Among the multitude of statistics and dramatic numbers that the coronavirus is leaving around the world, there is a fact that many have begun to realize these weeks: COVID-19 would be killing more men than women.

Despite the fact that the statistics of many countries are lacking in many details, the medical community worldwide has managed to detect that this virus is being more lethal with them than with them.

Already in early February, the Chinese Center for Disease Control and Prevention (CCDC) conducted the first patient study. With a sample of 138 patients, which later increased to 72,314, they concluded that the mortality rate was higher in men: 2.8% in men compared to 1.7% in women, as reported by the BBC.

Subsequently, another study published in the British medical journal Lancet on data from patients infected with the virus revealed that men accounted for more than 60% of infections and that the average age of both sexes was 55 years.

But staying with the lethality by sex, Sabra Klein, from the department of molecular microbiology and immunology at the John Hopkins University School of Public Health, explained to the BBC that estrogens, the main group of female sex hormones, could have become an important factor in this pandemic.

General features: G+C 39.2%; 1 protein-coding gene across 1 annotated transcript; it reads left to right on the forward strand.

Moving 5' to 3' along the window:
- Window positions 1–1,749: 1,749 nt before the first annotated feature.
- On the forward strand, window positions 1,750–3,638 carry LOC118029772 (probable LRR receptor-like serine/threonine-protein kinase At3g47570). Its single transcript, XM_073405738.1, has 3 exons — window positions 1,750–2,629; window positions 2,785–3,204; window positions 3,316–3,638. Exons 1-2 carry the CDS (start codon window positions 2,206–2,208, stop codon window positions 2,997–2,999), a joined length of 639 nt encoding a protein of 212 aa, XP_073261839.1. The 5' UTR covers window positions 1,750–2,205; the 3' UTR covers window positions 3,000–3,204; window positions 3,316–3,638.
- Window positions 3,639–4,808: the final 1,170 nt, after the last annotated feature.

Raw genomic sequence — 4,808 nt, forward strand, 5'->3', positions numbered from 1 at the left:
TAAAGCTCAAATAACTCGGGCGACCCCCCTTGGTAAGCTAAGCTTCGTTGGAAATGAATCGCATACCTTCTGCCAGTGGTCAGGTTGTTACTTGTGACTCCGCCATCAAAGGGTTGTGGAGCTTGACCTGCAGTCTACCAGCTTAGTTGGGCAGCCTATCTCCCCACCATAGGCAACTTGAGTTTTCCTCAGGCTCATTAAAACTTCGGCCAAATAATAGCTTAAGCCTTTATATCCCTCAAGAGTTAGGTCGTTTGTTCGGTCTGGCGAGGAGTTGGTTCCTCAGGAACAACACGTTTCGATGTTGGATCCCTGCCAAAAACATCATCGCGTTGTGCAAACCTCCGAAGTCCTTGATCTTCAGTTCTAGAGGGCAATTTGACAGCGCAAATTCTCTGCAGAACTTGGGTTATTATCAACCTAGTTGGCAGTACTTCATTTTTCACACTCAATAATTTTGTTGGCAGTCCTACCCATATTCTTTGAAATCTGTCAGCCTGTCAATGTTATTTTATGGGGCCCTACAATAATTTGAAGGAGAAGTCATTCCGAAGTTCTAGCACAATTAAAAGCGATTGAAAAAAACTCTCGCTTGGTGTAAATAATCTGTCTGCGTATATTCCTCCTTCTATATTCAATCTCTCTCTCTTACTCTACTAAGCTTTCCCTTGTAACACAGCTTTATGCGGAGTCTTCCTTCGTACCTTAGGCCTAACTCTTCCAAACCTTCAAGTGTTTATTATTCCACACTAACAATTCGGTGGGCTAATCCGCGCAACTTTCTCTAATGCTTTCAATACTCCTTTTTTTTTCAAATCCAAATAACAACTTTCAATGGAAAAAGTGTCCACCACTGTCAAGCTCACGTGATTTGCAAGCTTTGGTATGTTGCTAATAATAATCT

“Estrogens can stimulate aspects of immunity that are important for eliminating a viral infection and responding well to vaccines,” he explained.

Other experts point to a number of other factors, such as men having more chronic diseases than women, making them more vulnerable. In general, if we talk about ages of risk, men are more likely to smoke than women, and smoking encourages the virus to stick to the pulmonary alveoli, so it is more normal for them to have previous pathologies that are very sensitive to COVID-19, such as hypertension, cardiovascular and cerebrovascular disease, COPD and diabetes.


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